“This bakery has been open since 1924, serving nostalgic baked goods. They have classics like egg tarts and mooncakes, but their Coffee Crunch Cake is their most beloved menu item,” Wu insists.
How to order: Walk in or call 415-433-7973, 415-392-4497, or 415-982-5157, or e-mail firstname.lastname@example.org for takeout orders.
“In addition to serving delicious boba drinks and snacks like egg puff waffles, owner Nancy Law is a bit of a Chinatown history buff and proudly displays some San Francisco Chinatown facts in her window display,” Wu shares.
How to order: Walk in or order for pickup or delivery on Uber Eats.
“The spot has been around since 1934, but for the last 20 years, it's been serving cuisine from the Toisan region of southern China,” Wu says. “The dishes are very much comfort foods with standard chow funs, rice plates, and clay pot dishes. If you're feeling fancy, order in advance the Tung Lok Glutinous Rice Chicken for a crispy whole chicken stuffed with sticky rice.”
How to order: Reserve a table by calling 415-399-0733 or order for takeout here.
"Kam Po Kitchen is an old-school Hong Kong-style eatery that I adore,” says Maya Kulkarni, co-founder and creative director at Cut Fruit Collective. “The staff has a no-nonsense attitude and service ethos that is actually kind of endearing and somehow comforting. It’s a spot that is beloved by locals as well. The roast duck over rice is my personal go-to, but everything I’ve had there has been delicious. As an added bonus, the portion sizes are huge!"
How to order: Walk in or call 415-982-3516 for takeout.
"Sam Wo has been a classic SF staple since it opened in 1907. Its casual, no-frills community has always been my favorite to go to late at night when the lines weren’t stupid long,” shares Linh-Yen Hoang, a Cut Fruit Collective advisor and Vietnamese-American artist and designer. She adds that, “Nothing beats ending your night out more than orders of BBQ pork rice noodle rolls and waiters forgetting to give you water after asking multiple times. Feels familiar and like home."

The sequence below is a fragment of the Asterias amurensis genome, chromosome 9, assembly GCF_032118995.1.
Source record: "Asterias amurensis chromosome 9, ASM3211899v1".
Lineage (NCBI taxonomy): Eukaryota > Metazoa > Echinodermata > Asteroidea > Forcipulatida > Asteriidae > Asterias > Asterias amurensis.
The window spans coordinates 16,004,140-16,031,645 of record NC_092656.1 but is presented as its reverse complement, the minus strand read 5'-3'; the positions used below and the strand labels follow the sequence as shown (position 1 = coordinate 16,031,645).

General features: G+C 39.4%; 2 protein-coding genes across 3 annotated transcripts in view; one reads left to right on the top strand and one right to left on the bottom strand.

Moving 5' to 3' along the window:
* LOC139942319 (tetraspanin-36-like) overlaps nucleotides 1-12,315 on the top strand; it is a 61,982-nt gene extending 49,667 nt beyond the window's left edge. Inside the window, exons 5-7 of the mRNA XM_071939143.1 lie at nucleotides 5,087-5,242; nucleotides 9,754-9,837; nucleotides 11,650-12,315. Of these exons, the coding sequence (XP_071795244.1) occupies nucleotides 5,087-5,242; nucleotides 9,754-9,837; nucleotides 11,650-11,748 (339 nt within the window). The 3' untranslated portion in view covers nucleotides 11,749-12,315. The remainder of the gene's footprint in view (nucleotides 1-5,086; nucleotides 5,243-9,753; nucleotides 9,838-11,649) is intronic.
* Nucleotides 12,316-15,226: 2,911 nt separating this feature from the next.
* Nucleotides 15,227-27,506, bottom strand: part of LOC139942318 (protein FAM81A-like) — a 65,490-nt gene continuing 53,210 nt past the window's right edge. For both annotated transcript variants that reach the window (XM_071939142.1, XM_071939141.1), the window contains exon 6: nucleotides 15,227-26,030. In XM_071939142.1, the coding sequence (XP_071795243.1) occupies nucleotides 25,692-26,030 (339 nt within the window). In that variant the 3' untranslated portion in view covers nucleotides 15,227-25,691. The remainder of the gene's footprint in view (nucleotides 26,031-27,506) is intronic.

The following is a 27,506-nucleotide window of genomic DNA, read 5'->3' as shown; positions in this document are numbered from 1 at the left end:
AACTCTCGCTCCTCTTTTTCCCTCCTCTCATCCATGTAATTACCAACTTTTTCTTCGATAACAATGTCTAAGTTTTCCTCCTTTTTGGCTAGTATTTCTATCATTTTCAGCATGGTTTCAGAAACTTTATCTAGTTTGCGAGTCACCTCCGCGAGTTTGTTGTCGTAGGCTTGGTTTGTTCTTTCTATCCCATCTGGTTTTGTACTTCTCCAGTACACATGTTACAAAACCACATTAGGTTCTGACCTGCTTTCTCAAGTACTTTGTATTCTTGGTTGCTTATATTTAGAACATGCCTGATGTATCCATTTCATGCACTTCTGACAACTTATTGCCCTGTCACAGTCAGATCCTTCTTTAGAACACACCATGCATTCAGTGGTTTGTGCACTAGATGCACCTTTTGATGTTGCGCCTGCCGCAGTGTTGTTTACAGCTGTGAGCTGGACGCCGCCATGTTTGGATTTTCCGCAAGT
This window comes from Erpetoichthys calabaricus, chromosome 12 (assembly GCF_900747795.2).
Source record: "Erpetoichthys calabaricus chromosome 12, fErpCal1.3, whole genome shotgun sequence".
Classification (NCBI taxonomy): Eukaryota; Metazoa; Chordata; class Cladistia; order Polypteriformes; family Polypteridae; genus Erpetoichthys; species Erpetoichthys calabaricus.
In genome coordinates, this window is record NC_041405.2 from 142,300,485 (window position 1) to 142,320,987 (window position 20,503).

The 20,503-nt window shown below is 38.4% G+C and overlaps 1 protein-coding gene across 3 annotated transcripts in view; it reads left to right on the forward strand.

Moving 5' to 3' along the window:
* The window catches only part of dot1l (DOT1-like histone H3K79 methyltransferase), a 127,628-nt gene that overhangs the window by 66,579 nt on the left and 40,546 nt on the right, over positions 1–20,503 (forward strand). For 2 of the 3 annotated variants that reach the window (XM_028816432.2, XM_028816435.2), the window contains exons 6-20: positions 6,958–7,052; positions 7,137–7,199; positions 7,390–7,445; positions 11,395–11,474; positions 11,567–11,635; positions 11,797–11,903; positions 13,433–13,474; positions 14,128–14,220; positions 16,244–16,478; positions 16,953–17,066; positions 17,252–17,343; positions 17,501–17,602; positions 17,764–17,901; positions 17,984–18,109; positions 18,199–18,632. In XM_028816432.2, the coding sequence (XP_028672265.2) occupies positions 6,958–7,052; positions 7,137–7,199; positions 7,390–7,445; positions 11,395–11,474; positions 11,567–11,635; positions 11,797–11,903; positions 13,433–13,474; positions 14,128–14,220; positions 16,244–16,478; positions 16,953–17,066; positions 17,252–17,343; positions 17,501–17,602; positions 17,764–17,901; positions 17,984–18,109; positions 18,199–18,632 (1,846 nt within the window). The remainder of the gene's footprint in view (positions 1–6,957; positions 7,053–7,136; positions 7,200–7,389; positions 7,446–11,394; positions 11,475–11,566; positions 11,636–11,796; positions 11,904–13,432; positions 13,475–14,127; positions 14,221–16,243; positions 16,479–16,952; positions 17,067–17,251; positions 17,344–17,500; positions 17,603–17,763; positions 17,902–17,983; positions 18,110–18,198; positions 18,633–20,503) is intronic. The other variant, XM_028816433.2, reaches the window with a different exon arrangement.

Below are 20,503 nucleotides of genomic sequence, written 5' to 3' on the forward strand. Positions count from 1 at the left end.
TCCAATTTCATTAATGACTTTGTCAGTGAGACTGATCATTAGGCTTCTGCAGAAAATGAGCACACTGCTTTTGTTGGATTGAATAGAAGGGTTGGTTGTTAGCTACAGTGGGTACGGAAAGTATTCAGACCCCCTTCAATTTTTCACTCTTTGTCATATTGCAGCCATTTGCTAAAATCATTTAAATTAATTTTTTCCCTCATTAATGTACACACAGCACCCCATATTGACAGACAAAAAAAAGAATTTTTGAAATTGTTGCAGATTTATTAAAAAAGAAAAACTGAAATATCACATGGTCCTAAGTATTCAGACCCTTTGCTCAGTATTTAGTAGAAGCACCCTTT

How to order: Walk in or UberEats for delivery.
"Lucky Creation is paradise for vegans. Everything is plant-based and affordable, with a wide range of fake meats. The seasoning is subtle but complex, as opposed to in-your-face flavors of more tourist-oriented spots. You can’t go wrong ordering anything with bean curd," says Megumi Tanaka, a Cut Fruit Collective advisor and interdisciplinary designer, artist, developer, and expert on obscure information.
How to order: Walk in or call 415-989-0818 for takeout.
"When I think of R&G Lounge, I think of sitting at round tables with family for special occasions. I also think of their signature Salt and Pepper Crab and other Cantonese banquet-style dishes. It's a whole experience we've certainly taken for granted in the past," Wu says of this classic Cantonese spot.
How to order: Walk in or Caviar for delivery.
“You can’t go wrong with Lai Hong Lounge if you’re looking for dim sum. All my favorite dim sum dishes are great here, and even their egg tarts are the classic dim sum ones that can be hard to find nowadays!” says Joceyln Tsaih, Cut Fruit Collective advisor, creator of Save Our Chinatowns, and artist. “If you’re feeling fun, you should order the custard buns because they come in the shape of little pigs.”
How to order: Walk in. Delivery via GrubHub, Postmates, or UberEats.
Daisy Barringer is an SF-based writer who was lucky enough to grow up going to the famous Chinese New Year Parade most years. She’ll miss it this year. Gung hay fat choy!